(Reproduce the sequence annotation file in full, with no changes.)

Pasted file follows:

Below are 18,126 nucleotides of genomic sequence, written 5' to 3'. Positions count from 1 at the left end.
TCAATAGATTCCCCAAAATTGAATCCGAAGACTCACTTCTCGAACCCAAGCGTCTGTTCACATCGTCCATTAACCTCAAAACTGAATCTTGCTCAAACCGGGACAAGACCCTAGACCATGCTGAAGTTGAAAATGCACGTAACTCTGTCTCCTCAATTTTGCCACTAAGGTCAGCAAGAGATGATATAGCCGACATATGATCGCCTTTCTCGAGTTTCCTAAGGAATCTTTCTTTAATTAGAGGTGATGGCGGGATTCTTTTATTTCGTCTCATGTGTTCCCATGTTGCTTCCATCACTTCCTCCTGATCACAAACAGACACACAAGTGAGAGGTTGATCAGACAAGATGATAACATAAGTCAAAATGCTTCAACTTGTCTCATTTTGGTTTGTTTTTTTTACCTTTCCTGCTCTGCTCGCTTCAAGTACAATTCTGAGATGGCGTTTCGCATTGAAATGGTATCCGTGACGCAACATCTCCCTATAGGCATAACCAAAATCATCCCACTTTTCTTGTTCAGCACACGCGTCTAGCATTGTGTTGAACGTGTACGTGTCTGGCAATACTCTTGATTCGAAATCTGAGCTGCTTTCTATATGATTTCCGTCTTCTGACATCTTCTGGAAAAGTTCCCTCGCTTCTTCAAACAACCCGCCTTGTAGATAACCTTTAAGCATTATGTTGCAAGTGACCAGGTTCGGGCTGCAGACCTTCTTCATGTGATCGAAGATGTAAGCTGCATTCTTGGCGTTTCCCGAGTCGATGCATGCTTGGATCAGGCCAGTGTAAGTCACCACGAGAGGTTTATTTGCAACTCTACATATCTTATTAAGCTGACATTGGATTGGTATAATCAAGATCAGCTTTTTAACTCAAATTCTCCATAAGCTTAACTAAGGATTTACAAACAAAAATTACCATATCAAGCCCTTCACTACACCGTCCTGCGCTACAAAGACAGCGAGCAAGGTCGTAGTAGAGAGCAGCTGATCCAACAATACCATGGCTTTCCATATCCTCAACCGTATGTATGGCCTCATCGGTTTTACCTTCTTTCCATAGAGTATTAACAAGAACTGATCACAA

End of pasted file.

Below are 18,126 nucleotides of genomic sequence, written 5' to 3'. Positions count from 1 at the left end.
TCAATAGATTCCCCAAAATTGAATCCGAAGACTCACTTCTCGAACCCAAGCGTCTGTTCACATCGTCCATTAACCTCAAAACTGAATCTTGCTCAAACCGGGACAAGACCCTAGACCATGCTGAAGTTGAAAATGCACGTAACTCTGTCTCCTCAATTTTGCCACTAAGGTCAGCAAGAGATGATATAGCCGACATATGATCGCCTTTCTCGAGTTTCCTAAGGAATCTTTCTTTAATTAGAGGTGATGGCGGGATTCTTTTATTTCGTCTCATGTGTTCCCATGTTGCTTCCATCACTTCCTCCTGATCACAAACAGACACACAAGTGAGAGGTTGATCAGACAAGATGATAACATAAGTCAAAATGCTTCAACTTGTCTCATTTTGGTTTGTTTTTTTTACCTTTCCTGCTCTGCTCGCTTCAAGTACAATTCTGAGATGGCGTTTCGCATTGAAATGGTATCCGTGACGCAACATCTCCCTATAGGCATAACCAAAATCATCCCACTTTTCTTGTTCAGCACACGCGTCTAGCATTGTGTTGAACGTGTACGTGTCTGGCAATACTCTTGATTCGAAATCTGAGCTGCTTTCTATATGATTTCCGTCTTCTGACATCTTCTGGAAAAGTTCCCTCGCTTCTTCAAACAACCCGCCTTGTAGATAACCTTTAAGCATTATGTTGCAAGTGACCAGGTTCGGGCTGCAGACCTTCTTCATGTGATCGAAGATGTAAGCTGCATTCTTGGCGTTTCCCGAGTCGATGCATGCTTGGATCAGGCCAGTGTAAGTCACCACGAGAGGTTTATTTGCAACTCTACATATCTTATTAAGCTGACATTGGATTGGTATAATCAAGATCAGCTTTTTAACTCAAATTCTCCATAAGCTTAACTAAGGATTTACAAACAAAAATTACCATATCAAGCCCTTCACTACACCGTCCTGCGCTACAAAGACAGCGAGCAAGGTCGTAGTAGAGAGCAGCTGATCCAACAATACCATGGCTTTCCATATCCTCAACCGTATGTATGGCCTCATCGGTTTTACCTTCTTTCCATAGAGTATTAACAAGAACTGATCACAA